Wednesday, March 28, 2012

7 things you learn from interning with a literary agent

I've survived the first month of my internship! I don't know whether to be impressed by that fact or not. Overall I'm going to say that I'm impressed, because it's hard! For so many reasons, too...

I wanted to share with you the first few things that I've learned... because as a writer, I feel they are important. I'd love to hear your take on things as well, so make sure to comment and let me know what you think! It's possible that the things I'm learning here are NOT useful, and only apply to the agent I'm working with.

  1. Your synopsis is important! Seriously. I know a few people have been posting recently and complaining about having to write synopses. They're hard to do. After all, your masterpiece of a novel is probably 50,000-100,000 words! How can you summarize the entire plot in just a few measly paragraphs? But, if an agent (or an agent's assistant) can't get the essence of your plot in a neat little package, the likelihood of your manuscript being picked up drops significantly. So craft them... craft them well, grasshoppers.
  2. Building off of number 1., make sure to review and refine your pitch. Sending a query to an agent involves so much more than just copying and pasting your synopsis into the body of an e-mail and pressing send. Standard etiquette, people. Introduce yourself. Tell the agent why you're writing (This involves a synopsis of your synopsis. Madness!). Remember. There's nothing new under the sun. Don't bother telling the agent that your manuscript is one-of-a-kind. It's not. I guarantee it. Cheesy pitches and synopses get tossed right to the slush pile.
  3. Find a way to graciously handle rejection. Agents receive hundreds of submissions a week. And in-depth discussions of the reasons for choosing not to take on your work is not on the top of their to-do list. Although, the one I've worked with is willing to take a little time to discuss it with you if you ask politely. Always remember, though, that whatever advice you wish to receive is a gift, not a right. (Maybe this is different with other agents. I don't know.)
  4. Your first two chapters are key. Write well, little grasshopper. Hook your readers early. Introduce the characters and the plot in a way that grabs the reader's attention and draws them forward into the story. If the first 10 pages aren't amazing, you're looking at rejection.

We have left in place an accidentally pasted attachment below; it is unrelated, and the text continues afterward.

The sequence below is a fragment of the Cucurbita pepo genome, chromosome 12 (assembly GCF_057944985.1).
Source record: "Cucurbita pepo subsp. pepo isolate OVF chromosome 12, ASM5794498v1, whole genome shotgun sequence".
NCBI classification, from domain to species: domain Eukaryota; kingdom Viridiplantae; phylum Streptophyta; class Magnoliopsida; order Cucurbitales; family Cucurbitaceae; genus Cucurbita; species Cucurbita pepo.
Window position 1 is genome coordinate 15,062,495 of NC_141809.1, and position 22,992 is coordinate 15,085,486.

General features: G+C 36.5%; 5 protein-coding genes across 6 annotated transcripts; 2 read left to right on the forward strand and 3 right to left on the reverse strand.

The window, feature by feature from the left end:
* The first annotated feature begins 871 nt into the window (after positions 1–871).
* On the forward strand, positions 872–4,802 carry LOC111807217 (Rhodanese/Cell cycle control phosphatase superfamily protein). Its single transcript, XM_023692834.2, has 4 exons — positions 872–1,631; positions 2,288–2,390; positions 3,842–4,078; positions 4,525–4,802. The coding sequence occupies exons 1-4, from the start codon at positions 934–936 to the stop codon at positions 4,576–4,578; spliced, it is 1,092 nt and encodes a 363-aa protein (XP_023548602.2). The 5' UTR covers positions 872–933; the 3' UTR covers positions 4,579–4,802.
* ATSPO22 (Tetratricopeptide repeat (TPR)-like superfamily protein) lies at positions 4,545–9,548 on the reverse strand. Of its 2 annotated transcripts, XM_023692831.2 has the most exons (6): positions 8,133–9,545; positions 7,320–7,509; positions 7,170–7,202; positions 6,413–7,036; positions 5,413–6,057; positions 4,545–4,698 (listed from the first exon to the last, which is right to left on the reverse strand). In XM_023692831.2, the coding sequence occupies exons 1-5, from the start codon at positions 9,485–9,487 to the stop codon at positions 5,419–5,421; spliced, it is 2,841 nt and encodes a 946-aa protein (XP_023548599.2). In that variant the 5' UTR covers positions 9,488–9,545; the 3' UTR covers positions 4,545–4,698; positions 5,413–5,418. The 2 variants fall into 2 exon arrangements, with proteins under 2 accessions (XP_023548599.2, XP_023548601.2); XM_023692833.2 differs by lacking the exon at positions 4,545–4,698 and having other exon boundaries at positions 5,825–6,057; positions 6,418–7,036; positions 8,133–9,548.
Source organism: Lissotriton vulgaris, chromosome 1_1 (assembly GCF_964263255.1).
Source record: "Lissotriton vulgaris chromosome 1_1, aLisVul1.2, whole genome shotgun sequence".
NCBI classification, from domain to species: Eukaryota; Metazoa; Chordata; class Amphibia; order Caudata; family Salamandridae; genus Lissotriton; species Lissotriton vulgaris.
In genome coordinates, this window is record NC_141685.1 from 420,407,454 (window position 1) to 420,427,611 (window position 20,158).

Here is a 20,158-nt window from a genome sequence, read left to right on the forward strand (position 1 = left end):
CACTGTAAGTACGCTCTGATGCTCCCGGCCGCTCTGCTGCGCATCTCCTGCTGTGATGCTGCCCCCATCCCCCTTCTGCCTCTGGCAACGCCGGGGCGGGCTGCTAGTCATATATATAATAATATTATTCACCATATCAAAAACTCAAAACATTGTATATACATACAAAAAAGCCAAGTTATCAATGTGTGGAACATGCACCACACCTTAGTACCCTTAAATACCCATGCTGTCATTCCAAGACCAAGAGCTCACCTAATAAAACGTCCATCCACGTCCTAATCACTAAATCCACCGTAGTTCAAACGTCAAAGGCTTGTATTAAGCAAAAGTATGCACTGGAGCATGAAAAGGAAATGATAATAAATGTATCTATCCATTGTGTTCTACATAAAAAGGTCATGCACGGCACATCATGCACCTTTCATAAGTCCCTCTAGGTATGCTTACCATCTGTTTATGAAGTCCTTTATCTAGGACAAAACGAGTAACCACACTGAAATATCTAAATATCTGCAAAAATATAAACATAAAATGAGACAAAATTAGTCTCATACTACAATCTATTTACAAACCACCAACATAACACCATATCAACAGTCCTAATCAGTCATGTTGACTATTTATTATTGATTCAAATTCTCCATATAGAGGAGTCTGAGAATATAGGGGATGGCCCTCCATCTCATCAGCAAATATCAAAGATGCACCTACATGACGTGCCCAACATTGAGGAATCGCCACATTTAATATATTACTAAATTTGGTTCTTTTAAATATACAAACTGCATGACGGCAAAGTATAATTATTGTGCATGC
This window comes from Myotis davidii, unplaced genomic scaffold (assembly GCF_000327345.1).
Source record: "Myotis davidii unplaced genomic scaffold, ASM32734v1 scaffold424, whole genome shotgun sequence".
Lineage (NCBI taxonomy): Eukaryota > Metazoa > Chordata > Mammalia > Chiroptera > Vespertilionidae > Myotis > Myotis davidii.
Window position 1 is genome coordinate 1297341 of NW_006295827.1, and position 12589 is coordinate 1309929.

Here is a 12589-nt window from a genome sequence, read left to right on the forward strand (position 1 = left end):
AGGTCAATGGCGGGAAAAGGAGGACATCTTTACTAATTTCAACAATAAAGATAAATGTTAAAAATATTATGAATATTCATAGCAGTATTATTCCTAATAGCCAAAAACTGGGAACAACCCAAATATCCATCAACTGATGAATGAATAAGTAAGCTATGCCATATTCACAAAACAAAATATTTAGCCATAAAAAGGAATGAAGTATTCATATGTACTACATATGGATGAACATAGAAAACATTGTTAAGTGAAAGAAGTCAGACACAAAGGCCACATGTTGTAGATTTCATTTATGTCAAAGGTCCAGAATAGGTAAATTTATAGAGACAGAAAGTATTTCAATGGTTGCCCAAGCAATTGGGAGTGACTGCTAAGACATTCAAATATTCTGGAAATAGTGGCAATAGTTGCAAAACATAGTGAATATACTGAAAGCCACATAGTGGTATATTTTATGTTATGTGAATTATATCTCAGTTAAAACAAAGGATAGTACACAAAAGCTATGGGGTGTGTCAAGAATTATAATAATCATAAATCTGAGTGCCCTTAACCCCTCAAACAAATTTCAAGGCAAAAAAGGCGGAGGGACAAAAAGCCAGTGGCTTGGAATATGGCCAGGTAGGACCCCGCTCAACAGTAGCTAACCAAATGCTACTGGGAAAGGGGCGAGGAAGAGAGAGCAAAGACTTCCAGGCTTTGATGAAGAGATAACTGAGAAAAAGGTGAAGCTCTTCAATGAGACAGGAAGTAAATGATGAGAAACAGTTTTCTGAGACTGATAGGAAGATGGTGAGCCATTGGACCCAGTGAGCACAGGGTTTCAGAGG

5. Story arc. It's kinda important. If your novel wanders off in the middle, near the end... anywhere, really... it's going to get rejected, or at least asked for a rewrite. If you can catch this before the agent does, you'll save yourself the pain of opening that e-mail rejecting your work. The last two chapters matter just as much as the first two.
  6. How can you catch things like a weak story arc? Get it edited. Well edited. Don't just have beta-readers look at your manuscript (although they're important, too). Have a professional look at your work and do an overview for you. It costs money, but it can mean the difference between a publishing contract and the slush pile.
  7. Nothing is sacred. My friend Sarah Mebasser said that the other day, and it's true. Scenes that you've slaved over, that are your precious pets, that you think are pivotal to the whole story can be cut, likely WILL be cut. Language that you have deemed poetical will be criticized as ambiguous, vague, even bad grammar! Prepare yourself for this inevitability. Shelve your ego and go to work. (This goes as well for interns who work on projects/blog posts/etc., for their bosses. If you can get rid of your ego, you can learn a lot. Easier said than done, though.)
Well, that's all from the peanut gallery so far. I know that I'm a beginner, learning as I go. If you have any thing to add, I'm happy to listen and consider!


  1. terrific tips! thanks for posting them. it can be difficult as a writer to face a lot of those things, but they are all key to getting published :)

  2. Great tips! Thanks for sharing.

    *faceplants back into my synopsis-hell*

  3. Fantastic post. And I really do hate the synopsis. I'm always afraid that I'm a vampire, sucking the life out of my story, and the dried, shriveled husk that's left is my synopsis.

    Okay, I'm a little over dramatic, but they always say things like keep your voice in your synopsis--so freaking hard!--and that makes me want to cry.

  4. Thanks for a fantastic post and some great advice. I'm not anywhere near the querying stage yet, but this is definitely advice that will stay with me when I am.

  5. Great post, lady. I actually had someone tell me to put in my query what makes my story unique. I mean it is written by me in my own made up world with my own made up characters, but there is the same basic 'hero's journey' premise. I was stumped. Glad to know that person was wrong.

    Thanks for sharing these hard won kernels of wisdom!

  6. So here's what I think, Sabrina. I think that if the only thing that makes your book different is the hook at the end, it's not that different, right? Your synopsis should be in the same voice as your writing, and your voice should set you apart from other writers. That's what makes you unique. And that's what will grab an agent's attention. Just my perspective, tho', from what I have learned so far. I may be wrong.

  7. Wow, lots of great stuff! I think I'll have to get an internship with an agency! And congrats for surviving this long! I'm sure it's a ton of work!


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